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Public Statements

ICYMI: Rooney: 4 trillion ways to keep tax cuts

Op-Ed

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Exclusive to The Palm Beach Post

By Rep. Tom Rooney

Wednesday, Sept. 29, 2010

Unless Congress acts soon, your taxes will go up on Jan. 1 .

This $3.9 trillion tax increase - the largest in history - would hit all taxpayers, including the 75 percent of small-business owners that file taxes as individuals and are responsible for nearly two-thirds of private-sector job creation.

With our economy on the ropes and unemployment in Florida still above 11 percent, this job-killing tax hike on families and small businesses is the last thing we need. Small-business owners want to invest and hire new workers, but instead they're bracing themselves for costly new tax increases.

Freezing taxes at their current levels would immediately give our small-business owners and entrepreneurs the confidence they need to jump-start their businesses and help put Americans back to work. Although a majority in Congress and across the country supports this common sense, bipartisan position, the Democratic leadership remains committed to increasing taxes on higher earners and small businesses.

To make matters worse, Democrats recently announced that they would not take any action on taxes until after the election, leaving families and small-business owners in limbo. That is unconscionable. Small businesses cannot grow and hire new workers under the threat of $3.9 trillion tax hike. We need to act now.

Democrats looking to raise taxes argue that we cannot extend all of the tax cuts because our deficits are too high. That is a false argument. We have record deficits because Washington spends too much, not because our taxes are too low. In 2008, federal spending per household was $25,000. Today, it's $31,000, and under President Obama's most recent budget, it would reach $36,000 by 2020. That is unsustainable.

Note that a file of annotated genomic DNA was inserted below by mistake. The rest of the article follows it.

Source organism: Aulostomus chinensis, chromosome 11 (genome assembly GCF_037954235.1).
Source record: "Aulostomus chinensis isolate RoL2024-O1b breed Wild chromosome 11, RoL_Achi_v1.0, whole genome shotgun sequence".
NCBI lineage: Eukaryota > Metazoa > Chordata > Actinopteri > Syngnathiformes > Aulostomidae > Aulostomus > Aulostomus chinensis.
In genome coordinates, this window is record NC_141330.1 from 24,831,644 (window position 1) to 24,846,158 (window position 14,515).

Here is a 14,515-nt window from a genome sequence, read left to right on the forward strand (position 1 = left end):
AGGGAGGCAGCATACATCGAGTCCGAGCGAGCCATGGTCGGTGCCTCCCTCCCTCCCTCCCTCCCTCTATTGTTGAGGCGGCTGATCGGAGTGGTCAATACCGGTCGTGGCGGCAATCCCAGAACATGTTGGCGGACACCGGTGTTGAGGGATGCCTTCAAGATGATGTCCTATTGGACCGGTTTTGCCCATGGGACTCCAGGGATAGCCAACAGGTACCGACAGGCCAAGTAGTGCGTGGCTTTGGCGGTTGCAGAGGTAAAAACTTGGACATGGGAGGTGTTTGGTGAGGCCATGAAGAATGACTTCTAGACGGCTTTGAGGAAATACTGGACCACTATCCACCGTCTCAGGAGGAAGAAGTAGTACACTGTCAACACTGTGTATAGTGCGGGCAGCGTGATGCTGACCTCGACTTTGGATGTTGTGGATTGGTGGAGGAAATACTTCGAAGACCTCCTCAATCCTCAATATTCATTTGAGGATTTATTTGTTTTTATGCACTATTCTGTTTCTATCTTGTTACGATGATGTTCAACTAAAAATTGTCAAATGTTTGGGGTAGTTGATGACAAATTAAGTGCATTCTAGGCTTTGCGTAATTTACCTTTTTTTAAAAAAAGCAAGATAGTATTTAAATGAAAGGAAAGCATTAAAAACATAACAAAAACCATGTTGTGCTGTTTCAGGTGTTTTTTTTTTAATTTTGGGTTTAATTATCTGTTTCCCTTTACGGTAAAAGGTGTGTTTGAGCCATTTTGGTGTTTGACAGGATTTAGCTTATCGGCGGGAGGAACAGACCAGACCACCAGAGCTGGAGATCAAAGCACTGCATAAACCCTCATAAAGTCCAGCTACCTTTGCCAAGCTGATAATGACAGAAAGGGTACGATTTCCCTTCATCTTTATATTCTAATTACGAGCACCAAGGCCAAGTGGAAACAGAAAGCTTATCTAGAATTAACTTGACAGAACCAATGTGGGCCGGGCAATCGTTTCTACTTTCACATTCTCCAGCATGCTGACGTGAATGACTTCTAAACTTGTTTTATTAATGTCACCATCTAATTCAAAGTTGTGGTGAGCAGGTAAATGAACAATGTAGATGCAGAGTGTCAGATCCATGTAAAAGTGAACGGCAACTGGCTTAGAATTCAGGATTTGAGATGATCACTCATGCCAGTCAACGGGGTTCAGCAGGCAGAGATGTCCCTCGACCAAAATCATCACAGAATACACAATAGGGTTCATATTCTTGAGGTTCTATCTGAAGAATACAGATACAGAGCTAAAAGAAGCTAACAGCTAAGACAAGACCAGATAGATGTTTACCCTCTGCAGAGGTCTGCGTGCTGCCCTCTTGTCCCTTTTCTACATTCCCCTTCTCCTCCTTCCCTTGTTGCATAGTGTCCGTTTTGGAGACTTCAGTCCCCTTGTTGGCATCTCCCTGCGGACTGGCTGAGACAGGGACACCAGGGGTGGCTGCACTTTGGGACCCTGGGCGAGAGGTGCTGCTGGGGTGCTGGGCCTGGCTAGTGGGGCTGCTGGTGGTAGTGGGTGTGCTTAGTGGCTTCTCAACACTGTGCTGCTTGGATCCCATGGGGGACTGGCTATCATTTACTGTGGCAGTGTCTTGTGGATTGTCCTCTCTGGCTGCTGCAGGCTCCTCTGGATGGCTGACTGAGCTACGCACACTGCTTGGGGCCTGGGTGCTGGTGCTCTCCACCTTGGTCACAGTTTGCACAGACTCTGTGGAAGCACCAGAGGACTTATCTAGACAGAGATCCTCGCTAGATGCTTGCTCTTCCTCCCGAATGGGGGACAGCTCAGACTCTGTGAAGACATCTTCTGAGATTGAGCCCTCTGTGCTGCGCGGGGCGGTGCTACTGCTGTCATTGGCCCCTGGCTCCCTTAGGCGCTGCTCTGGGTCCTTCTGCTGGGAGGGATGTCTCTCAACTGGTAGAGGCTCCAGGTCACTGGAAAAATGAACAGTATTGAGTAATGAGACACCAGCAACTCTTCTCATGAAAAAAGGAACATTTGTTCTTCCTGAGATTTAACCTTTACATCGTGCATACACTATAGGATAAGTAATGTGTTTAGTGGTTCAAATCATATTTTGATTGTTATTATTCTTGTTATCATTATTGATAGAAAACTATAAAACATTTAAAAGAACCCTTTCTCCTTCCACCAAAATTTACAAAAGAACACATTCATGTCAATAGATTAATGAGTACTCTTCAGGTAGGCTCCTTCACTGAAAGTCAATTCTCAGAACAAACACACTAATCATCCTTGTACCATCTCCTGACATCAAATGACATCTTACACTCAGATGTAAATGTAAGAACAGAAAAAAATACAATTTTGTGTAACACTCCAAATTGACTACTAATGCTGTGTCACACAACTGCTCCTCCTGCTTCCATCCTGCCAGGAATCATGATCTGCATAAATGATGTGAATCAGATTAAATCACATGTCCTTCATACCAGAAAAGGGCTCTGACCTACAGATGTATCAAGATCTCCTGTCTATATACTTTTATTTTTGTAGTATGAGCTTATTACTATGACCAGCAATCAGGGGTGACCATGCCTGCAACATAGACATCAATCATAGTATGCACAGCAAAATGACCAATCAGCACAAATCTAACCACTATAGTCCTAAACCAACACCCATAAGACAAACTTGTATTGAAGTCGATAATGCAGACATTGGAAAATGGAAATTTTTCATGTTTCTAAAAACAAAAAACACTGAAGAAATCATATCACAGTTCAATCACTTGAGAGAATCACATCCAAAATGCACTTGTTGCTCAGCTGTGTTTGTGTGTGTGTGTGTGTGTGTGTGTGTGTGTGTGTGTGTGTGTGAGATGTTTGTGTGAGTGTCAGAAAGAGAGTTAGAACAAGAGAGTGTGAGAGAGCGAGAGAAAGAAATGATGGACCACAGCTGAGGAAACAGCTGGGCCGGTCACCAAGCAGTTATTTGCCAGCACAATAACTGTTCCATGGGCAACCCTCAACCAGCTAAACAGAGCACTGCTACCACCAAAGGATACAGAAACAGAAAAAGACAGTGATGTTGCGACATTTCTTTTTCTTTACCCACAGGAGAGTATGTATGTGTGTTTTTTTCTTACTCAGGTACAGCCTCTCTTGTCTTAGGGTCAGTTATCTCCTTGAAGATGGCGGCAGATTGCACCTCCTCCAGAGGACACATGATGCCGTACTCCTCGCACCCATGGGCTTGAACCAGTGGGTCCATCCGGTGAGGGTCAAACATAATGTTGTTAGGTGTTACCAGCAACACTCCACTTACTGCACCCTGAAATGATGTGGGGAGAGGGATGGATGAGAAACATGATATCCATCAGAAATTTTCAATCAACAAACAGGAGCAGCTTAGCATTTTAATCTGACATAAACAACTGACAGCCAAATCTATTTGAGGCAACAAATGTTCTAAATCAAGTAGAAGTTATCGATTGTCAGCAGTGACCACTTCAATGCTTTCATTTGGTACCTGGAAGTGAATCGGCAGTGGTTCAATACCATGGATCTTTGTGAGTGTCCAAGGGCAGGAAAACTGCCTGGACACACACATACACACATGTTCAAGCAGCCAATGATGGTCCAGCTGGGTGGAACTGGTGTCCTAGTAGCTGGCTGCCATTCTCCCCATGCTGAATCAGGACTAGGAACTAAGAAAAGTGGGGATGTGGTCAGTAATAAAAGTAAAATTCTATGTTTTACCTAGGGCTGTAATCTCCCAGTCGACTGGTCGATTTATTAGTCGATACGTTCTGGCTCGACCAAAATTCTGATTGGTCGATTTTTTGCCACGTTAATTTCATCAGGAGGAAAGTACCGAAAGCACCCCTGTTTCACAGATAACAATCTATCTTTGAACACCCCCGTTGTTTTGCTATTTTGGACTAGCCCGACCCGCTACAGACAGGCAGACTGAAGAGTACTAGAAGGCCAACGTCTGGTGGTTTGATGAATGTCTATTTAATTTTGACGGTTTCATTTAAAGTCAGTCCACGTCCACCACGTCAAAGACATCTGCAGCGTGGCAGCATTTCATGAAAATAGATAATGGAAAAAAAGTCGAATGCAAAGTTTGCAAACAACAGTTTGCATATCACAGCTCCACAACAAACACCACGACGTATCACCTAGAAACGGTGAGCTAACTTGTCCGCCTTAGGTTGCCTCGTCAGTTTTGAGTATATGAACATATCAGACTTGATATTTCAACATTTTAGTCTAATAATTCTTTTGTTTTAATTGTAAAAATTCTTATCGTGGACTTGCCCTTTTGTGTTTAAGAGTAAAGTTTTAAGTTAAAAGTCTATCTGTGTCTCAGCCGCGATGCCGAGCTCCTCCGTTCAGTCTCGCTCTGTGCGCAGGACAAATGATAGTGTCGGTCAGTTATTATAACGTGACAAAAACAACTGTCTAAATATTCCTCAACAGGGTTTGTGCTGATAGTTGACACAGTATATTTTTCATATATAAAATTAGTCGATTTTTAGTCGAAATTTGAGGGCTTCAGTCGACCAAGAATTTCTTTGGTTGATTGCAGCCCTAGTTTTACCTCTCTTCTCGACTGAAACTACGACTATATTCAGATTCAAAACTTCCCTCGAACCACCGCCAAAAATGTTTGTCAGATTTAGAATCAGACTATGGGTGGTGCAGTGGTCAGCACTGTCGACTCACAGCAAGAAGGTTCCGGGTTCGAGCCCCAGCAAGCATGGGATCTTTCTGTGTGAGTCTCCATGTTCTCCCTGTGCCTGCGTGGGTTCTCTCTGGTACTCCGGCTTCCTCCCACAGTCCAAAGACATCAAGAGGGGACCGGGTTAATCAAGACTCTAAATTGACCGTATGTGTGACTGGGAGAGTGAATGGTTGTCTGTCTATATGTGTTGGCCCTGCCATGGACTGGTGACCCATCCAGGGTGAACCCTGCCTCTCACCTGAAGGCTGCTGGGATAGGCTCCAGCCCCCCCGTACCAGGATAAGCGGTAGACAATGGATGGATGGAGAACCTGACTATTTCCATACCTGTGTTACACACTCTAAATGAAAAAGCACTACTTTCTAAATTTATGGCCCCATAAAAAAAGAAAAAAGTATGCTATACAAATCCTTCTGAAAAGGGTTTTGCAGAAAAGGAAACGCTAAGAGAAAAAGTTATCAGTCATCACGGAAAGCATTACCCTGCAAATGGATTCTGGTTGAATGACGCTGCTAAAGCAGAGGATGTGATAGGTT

Higher taxes and higher deficits are both fiscally irresponsible and deeply damaging to our economy. In order to grow, we must not increase taxes; we must lower tax rates while cutting spending to reduce the deficit.

For the past four years, Democrats in Congress have written 10-year budgets that kept projected deficits artificially low by assuming the $3.9 trillion tax increase would offset their massive spending binges. The lone exception was this year, when Democrats refused even to write a budget. As a result, the $13 trillion debt they have created will grow by $3.9 trillion over the next 10 years if the cuts are extended but not offset.

The alternative is to make some tough decisions to cut waste and rein in big government. I have identified more than $4 trillion in spending cuts that Congress could enact immediately, which not only would pay for extending the tax cuts but also would be a good start toward curbing the debt.

By freezing discretionary spending at pre-2008 levels and setting strict caps on spending, we could save $1.5 trillion over the next 10 years.

Ending the failed stimulus and TARP programs, which have significantly added to the deficit but have done little if anything to grow the economy, would save $426 billion and $266 billion, respectively.

Two million Americans have cast votes through the YouCut program to cut wasteful spending programs, ranging from taxpayer subsidies for union activities to funds for non-reformed welfare. By overcoming Democratic objections and enacting each winning YouCut proposal, we could save $154.5 billion. Cutting earmarks in half would save nearly $100 billion over 10 years.

Last year, the federal government spent more than $110 billion on improper payments to individuals and contractors - payments that went to the wrong person or for the wrong reason, either by error or as a result of a scam. Phasing out improper payments by federal agencies would save approximately $980 billion over the next 10 years. The federal government currently wastes $25 billion annually maintaining unused or vacant properties; that's $250 billion over 10 years.

As a former Medicare fraud prosecutor, ending fraudulent payments is one of my top priorities - and it would save $470 billion, without compromising patient care. I have spent the past two years fighting to end the wasteful alternate engine program for the Joint Strike Fighter, which would save $3 billion.

Cutting payments for in-flight upgrades for federal employees ($1.46 billion), stopping payments for unused labs at the National Institutes of Health ($156 million), and following efficiency recommendations from the Department of Health and Human Services ($90 billion), would be a good start.

Enacting these cuts would save American taxpayers more than $4.24 trillion over the next 10 years, which would not only pay to extend tax relief, but would also put us on the path to end deficits and pay down the debt. Now is the time to listen to our small business owners, listen to working families, and stop this massive tax hike. But that's only the first step. We must also get serious about cutting waste and reining in out-of-control spending.

Rep. Tom Rooney, R-Fla., represents the 16th Congressional District.


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